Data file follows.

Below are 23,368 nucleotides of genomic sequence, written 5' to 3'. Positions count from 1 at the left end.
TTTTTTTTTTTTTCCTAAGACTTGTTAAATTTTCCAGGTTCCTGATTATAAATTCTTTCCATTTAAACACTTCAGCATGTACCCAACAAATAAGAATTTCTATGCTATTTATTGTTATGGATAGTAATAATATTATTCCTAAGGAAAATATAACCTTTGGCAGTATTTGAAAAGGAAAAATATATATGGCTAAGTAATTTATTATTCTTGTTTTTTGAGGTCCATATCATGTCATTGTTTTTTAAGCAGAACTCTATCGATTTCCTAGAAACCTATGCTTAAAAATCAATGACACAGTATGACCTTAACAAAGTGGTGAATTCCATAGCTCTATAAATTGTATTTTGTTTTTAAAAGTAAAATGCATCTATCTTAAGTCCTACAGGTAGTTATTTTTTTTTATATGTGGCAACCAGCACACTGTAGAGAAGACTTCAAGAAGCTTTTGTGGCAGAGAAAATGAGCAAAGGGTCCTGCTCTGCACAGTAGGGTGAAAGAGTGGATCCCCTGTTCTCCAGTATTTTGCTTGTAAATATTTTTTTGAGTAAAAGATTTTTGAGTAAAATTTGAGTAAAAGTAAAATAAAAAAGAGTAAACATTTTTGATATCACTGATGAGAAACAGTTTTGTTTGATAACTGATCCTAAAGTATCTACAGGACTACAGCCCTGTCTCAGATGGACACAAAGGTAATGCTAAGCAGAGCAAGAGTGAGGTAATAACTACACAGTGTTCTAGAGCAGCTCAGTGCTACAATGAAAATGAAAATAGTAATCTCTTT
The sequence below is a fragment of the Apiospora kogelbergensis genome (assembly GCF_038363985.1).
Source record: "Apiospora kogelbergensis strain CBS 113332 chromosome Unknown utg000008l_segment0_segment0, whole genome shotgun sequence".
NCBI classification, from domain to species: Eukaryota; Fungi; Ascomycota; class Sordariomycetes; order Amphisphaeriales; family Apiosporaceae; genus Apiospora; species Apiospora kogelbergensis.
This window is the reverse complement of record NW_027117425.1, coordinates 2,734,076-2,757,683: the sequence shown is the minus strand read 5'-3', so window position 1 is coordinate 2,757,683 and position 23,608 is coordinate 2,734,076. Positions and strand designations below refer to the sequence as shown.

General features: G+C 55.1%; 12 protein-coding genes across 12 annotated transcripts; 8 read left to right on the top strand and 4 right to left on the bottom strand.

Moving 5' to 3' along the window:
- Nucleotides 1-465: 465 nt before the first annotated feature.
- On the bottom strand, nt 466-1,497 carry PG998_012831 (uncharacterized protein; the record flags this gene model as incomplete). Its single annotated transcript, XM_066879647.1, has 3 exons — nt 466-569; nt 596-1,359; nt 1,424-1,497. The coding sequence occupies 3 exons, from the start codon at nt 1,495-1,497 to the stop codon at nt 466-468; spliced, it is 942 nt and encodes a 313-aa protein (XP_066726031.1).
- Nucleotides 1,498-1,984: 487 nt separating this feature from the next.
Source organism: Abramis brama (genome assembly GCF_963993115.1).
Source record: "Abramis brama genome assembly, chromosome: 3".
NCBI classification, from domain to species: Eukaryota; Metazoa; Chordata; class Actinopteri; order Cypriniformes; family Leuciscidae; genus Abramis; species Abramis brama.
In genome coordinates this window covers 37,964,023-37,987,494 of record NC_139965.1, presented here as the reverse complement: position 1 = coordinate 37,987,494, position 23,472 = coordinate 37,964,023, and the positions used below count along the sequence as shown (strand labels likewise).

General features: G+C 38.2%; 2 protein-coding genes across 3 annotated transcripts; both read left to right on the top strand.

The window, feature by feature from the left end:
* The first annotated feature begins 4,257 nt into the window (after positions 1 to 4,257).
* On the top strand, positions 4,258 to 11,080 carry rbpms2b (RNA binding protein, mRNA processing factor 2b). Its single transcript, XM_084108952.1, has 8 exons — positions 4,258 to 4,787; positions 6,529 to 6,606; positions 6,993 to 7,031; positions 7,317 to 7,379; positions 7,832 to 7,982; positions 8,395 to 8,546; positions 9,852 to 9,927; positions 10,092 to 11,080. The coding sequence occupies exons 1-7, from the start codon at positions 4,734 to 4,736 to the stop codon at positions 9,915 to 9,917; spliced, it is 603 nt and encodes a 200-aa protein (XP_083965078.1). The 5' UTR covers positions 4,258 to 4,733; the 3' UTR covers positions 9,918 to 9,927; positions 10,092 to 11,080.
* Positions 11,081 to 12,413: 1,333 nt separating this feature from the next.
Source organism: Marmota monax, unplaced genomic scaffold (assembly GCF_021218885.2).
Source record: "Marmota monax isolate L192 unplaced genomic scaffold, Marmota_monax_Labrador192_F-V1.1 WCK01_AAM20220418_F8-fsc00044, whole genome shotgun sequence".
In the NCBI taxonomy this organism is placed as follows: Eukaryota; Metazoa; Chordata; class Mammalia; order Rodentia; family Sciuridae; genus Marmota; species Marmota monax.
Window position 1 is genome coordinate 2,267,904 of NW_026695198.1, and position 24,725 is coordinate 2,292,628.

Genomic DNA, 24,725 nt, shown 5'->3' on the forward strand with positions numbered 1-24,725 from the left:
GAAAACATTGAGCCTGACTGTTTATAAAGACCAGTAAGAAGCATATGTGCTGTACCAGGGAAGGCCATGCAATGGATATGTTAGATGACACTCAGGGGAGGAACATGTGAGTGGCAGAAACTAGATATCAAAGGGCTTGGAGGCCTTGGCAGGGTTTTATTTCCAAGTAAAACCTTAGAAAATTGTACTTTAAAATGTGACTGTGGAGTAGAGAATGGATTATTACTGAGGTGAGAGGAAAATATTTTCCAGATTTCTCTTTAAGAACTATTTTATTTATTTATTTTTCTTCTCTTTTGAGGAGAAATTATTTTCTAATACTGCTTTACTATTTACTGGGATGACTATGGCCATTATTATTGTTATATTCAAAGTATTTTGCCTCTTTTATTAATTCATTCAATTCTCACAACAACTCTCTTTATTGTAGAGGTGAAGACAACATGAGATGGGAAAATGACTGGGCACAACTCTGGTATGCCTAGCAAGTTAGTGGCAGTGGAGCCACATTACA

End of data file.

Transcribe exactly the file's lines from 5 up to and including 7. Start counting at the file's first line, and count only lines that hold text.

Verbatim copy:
NCBI classification, from domain to species: Eukaryota; Fungi; Ascomycota; class Sordariomycetes; order Amphisphaeriales; family Apiosporaceae; genus Apiospora; species Apiospora kogelbergensis.
This window is the reverse complement of record NW_027117425.1, coordinates 2,734,076-2,757,683: the sequence shown is the minus strand read 5'-3', so window position 1 is coordinate 2,757,683 and position 23,608 is coordinate 2,734,076. Positions and strand designations below refer to the sequence as shown.

General features: G+C 55.1%; 12 protein-coding genes across 12 annotated transcripts; 8 read left to right on the top strand and 4 right to left on the bottom strand.